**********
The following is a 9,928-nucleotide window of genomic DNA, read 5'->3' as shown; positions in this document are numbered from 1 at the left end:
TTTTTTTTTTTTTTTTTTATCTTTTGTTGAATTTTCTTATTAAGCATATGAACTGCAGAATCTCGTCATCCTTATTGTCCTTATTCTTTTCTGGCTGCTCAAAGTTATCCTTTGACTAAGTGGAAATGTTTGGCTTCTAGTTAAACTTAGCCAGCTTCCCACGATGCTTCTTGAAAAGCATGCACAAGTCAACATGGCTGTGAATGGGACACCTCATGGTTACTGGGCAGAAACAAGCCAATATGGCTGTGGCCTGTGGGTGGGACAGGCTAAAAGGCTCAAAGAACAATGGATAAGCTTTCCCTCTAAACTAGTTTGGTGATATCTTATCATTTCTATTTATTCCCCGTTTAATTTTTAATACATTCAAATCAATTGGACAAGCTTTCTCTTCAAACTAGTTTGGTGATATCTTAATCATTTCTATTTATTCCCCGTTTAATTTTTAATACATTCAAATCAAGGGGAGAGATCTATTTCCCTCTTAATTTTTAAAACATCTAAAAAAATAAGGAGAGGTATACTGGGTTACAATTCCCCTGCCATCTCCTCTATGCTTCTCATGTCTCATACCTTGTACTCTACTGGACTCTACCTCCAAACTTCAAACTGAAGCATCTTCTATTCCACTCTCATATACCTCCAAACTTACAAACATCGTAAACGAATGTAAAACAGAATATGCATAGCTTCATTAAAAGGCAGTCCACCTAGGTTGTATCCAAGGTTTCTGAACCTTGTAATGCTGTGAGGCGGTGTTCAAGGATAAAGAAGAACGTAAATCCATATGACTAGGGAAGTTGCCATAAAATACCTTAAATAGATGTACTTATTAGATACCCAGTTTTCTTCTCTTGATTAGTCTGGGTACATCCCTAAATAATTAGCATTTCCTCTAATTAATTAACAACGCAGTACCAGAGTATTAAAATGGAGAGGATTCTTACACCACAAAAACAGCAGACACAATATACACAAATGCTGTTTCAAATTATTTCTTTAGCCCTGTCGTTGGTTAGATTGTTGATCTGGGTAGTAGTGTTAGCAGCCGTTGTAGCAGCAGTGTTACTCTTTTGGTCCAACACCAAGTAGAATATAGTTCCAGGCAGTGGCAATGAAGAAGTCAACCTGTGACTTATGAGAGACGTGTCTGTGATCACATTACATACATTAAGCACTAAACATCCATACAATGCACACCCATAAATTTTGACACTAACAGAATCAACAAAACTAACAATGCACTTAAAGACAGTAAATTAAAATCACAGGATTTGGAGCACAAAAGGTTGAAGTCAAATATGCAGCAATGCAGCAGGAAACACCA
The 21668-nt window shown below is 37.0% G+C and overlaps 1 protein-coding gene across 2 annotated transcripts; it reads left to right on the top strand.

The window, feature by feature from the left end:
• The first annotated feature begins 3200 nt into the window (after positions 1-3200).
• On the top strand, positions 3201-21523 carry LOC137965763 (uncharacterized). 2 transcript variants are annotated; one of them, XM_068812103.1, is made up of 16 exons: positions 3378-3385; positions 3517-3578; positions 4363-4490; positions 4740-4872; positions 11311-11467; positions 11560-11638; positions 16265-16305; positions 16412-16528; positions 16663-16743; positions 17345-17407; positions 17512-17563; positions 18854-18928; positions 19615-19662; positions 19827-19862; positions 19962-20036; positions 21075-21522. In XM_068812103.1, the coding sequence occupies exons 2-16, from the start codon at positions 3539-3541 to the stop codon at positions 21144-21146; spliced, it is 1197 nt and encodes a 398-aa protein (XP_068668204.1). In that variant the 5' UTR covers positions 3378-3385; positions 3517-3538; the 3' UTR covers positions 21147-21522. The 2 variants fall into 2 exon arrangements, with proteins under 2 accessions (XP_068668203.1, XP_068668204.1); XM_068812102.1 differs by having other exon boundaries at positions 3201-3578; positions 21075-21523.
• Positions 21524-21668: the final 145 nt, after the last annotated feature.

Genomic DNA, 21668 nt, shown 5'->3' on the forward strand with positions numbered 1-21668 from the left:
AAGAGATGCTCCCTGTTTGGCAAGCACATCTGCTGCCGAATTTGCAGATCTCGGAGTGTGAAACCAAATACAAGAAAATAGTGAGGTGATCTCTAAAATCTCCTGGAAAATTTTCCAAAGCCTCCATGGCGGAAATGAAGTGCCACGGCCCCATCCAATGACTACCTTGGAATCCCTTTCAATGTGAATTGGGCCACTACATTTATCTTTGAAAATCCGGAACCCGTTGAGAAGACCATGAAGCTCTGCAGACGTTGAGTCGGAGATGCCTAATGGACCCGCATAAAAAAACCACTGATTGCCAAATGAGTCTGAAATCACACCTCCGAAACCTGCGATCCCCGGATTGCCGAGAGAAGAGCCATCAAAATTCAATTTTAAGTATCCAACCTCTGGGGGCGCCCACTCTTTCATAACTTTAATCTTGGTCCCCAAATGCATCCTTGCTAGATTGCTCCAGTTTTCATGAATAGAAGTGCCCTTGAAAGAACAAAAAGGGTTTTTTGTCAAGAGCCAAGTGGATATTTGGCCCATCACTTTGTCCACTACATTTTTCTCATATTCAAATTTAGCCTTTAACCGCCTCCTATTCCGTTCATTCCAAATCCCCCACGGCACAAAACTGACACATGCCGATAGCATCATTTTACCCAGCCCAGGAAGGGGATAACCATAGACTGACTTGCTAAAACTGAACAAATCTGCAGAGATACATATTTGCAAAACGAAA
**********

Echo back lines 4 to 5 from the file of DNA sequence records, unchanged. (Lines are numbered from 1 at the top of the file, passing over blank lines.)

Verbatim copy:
The window, feature by feature from the left end:
• The first annotated feature begins 3200 nt into the window (after positions 1-3200).